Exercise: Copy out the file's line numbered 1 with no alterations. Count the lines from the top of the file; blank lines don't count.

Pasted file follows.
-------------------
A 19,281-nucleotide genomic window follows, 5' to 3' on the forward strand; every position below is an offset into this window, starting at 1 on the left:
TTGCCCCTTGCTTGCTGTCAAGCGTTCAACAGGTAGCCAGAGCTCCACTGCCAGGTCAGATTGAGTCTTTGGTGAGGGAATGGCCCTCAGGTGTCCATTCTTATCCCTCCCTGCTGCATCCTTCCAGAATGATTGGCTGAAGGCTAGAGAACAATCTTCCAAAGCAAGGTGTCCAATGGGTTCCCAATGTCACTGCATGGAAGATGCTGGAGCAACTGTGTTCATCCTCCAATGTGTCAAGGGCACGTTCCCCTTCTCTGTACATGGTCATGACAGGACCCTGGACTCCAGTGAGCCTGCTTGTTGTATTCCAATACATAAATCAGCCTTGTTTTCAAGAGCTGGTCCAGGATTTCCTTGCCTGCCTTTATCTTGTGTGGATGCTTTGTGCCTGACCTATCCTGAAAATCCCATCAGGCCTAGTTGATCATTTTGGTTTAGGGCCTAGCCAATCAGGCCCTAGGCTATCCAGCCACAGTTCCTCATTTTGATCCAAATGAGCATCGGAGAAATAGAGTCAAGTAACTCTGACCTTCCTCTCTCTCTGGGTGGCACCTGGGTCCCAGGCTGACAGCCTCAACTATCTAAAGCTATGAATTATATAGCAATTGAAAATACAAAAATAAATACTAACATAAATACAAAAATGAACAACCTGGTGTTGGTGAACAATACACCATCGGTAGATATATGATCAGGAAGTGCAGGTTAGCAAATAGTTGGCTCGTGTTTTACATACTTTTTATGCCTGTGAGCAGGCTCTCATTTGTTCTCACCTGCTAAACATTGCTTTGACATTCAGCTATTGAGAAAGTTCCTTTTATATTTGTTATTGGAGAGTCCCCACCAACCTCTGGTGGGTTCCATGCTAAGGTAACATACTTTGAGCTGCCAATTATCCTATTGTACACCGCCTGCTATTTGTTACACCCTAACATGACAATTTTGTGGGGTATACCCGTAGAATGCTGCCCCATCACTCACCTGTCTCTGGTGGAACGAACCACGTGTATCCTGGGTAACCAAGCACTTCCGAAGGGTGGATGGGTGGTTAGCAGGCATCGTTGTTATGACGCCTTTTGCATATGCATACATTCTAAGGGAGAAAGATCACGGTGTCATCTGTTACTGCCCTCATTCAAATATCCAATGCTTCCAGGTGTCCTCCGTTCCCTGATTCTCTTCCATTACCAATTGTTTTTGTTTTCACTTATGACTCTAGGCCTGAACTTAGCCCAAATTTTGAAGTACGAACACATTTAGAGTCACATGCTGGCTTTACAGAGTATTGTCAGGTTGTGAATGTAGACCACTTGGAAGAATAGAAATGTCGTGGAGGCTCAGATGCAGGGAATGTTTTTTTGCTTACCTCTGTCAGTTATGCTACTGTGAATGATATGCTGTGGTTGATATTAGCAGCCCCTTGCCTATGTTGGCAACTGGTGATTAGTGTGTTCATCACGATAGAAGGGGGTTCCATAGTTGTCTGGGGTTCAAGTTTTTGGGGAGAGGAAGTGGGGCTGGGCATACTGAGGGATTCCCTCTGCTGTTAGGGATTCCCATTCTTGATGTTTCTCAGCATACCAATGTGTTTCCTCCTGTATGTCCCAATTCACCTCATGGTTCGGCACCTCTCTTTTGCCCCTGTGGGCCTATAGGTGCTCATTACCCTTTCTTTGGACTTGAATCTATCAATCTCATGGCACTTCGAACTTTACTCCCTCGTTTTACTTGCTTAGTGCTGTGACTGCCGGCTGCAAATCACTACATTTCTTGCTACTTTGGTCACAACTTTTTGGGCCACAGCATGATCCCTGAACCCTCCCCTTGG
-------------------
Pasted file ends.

A 19,281-nucleotide genomic window follows, 5' to 3' on the forward strand; every position below is an offset into this window, starting at 1 on the left: